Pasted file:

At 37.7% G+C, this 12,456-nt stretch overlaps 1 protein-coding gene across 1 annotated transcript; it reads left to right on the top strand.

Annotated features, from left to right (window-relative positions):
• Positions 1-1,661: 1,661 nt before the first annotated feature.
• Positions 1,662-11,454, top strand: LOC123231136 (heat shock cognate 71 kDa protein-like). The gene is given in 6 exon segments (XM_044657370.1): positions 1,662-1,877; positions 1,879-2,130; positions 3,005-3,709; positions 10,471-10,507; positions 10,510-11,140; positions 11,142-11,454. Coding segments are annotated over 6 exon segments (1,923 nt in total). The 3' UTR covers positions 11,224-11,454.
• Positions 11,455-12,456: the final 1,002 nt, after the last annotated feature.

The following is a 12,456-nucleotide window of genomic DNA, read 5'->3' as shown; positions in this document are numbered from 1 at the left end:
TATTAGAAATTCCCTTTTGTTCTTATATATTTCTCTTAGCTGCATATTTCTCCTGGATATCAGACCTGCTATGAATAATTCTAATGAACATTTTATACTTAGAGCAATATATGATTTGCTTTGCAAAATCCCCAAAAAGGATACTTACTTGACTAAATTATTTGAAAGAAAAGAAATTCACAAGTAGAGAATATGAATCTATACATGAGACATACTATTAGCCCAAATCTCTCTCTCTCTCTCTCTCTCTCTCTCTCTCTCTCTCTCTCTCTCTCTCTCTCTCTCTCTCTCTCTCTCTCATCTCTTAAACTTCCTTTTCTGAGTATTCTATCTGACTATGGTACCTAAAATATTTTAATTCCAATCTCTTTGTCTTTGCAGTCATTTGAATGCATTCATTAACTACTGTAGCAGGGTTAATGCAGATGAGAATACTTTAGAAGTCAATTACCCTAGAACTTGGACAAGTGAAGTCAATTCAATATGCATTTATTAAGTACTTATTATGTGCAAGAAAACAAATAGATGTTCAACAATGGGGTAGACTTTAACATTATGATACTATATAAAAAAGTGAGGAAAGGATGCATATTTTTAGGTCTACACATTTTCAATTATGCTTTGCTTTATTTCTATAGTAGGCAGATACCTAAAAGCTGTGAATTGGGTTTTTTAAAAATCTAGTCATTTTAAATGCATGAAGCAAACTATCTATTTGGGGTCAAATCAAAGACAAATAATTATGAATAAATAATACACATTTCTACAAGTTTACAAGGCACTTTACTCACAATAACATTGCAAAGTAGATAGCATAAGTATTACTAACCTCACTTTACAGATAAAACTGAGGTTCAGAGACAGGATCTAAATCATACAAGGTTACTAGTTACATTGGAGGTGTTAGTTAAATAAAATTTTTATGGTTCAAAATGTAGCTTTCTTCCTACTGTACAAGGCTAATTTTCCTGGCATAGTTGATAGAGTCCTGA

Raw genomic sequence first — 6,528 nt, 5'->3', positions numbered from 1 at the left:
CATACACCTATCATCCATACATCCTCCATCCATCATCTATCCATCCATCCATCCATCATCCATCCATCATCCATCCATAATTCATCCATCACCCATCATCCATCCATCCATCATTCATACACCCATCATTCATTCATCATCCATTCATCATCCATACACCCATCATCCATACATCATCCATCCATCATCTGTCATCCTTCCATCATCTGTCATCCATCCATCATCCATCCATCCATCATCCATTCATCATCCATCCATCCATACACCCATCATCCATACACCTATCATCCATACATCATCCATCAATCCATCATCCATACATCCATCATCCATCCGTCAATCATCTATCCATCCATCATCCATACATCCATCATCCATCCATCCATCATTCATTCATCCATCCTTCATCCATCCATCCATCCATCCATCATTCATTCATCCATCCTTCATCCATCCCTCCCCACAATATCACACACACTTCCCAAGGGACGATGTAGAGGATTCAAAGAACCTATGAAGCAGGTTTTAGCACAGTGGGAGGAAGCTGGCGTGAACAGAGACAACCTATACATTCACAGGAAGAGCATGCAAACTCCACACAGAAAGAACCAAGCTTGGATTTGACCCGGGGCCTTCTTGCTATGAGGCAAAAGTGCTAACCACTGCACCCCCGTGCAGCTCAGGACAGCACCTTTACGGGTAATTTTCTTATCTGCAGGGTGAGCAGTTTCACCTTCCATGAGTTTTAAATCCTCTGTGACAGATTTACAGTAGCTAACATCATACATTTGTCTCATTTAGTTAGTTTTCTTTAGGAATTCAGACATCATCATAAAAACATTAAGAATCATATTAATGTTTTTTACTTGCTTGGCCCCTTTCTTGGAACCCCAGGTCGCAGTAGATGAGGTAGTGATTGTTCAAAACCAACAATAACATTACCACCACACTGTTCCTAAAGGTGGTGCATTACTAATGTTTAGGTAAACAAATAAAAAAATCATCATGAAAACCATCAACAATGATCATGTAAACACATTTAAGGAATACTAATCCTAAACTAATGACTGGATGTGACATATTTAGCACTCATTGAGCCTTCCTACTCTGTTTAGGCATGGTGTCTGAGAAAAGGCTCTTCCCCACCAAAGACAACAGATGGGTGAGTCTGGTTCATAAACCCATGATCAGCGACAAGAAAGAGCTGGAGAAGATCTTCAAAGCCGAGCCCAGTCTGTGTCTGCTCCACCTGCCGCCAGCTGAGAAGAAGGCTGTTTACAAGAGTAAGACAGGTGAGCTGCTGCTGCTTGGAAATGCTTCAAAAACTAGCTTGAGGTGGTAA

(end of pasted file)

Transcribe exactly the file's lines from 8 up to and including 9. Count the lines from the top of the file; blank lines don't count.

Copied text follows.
Raw genomic sequence first — 6,528 nt, 5'->3', positions numbered from 1 at the left:
CATACACCTATCATCCATACATCCTCCATCCATCATCTATCCATCCATCCATCCATCATCCATCCATCATCCATCCATAATTCATCCATCACCCATCATCCATCCATCCATCATTCATACACCCATCATTCATTCATCATCCATTCATCATCCATACACCCATCATCCATACATCATCCATCCATCATCTGTCATCCTTCCATCATCTGTCATCCATCCATCATCCATCCATCCATCATCCATTCATCATCCATCCATCCATACACCCATCATCCATACACCTATCATCCATACATCATCCATCAATCCATCATCCATACATCCATCATCCATCCGTCAATCATCTATCCATCCATCATCCATACATCCATCATCCATCCATCCATCATTCATTCATCCATCCTTCATCCATCCATCCATCCATCCATCATTCATTCATCCATCCTTCATCCATCCCTCCCCACAATATCACACACACTTCCCAAGGGACGATGTAGAGGATTCAAAGAACCTATGAAGCAGGTTTTAGCACAGTGGGAGGAAGCTGGCGTGAACAGAGACAACCTATACATTCACAGGAAGAGCATGCAAACTCCACACAGAAAGAACCAAGCTTGGATTTGACCCGGGGCCTTCTTGCTATGAGGCAAAAGTGCTAACCACTGCACCCCCGTGCAGCTCAGGACAGCACCTTTACGGGTAATTTTCTTATCTGCAGGGTGAGCAGTTTCACCTTCCATGAGTTTTAAATCCTCTGTGACAGATTTACAGTAGCTAACATCATACATTTGTCTCATTTAGTTAGTTTTCTTTAGGAATTCAGACATCATCATAAAAACATTAAGAATCATATTAATGTTTTTTACTTGCTTGGCCCCTTTCTTGGAACCCCAGGTCGCAGTAGATGAGGTAGTGATTGTTCAAAACCAACAATAACATTACCACCACACTGTTCCTAAAGGTGGTGCATTACTAATGTTTAGGTAAACAAATAAAAAAATCATCATGAAAACCATCAACAATGATCATGTAAACACATTTAAGGAATACTAATCCTAAACTAATGACTGGATGTGACATATTTAGCACTCATTGAGCCTTCCTACTCTGTTTAGGCATGGTGTCTGAGAAAAGGCTCTTCCCCACCAAAGACAACAGATGGGTGAGTCTGGTTCATAAACCCATGATCAGCGACAAGAAAGAGCTGGAGAAGATCTTCAAAGCCGAGCCCAGTCTGTGTCTGCTCCACCTGCCGCCAGCTGAGAAGAAGGCTGTTTACAAGAGTAAGACAGGTGAGCTGCTGCTGCTTGGAAATGCTTCAAAAACTAGCTTGAGGTGGTAA